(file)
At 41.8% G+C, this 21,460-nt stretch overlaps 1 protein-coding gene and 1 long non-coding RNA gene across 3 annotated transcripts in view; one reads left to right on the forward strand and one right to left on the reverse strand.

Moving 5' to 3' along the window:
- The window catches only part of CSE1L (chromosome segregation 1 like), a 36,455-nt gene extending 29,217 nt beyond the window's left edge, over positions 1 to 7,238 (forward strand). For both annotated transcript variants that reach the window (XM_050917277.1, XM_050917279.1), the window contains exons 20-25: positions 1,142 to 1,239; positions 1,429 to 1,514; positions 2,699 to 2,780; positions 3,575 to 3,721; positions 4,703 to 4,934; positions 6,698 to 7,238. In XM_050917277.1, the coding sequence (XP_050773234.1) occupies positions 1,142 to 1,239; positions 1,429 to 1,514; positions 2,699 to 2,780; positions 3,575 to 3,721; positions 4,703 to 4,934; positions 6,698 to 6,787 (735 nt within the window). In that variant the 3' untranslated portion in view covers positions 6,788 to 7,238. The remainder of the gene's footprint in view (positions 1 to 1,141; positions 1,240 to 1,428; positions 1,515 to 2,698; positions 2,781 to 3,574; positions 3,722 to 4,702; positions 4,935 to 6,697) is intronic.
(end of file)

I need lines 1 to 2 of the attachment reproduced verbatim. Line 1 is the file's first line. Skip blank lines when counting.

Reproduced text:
At 41.8% G+C, this 21,460-nt stretch overlaps 1 protein-coding gene and 1 long non-coding RNA gene across 3 annotated transcripts in view; one reads left to right on the forward strand and one right to left on the reverse strand.

Moving 5' to 3' along the window: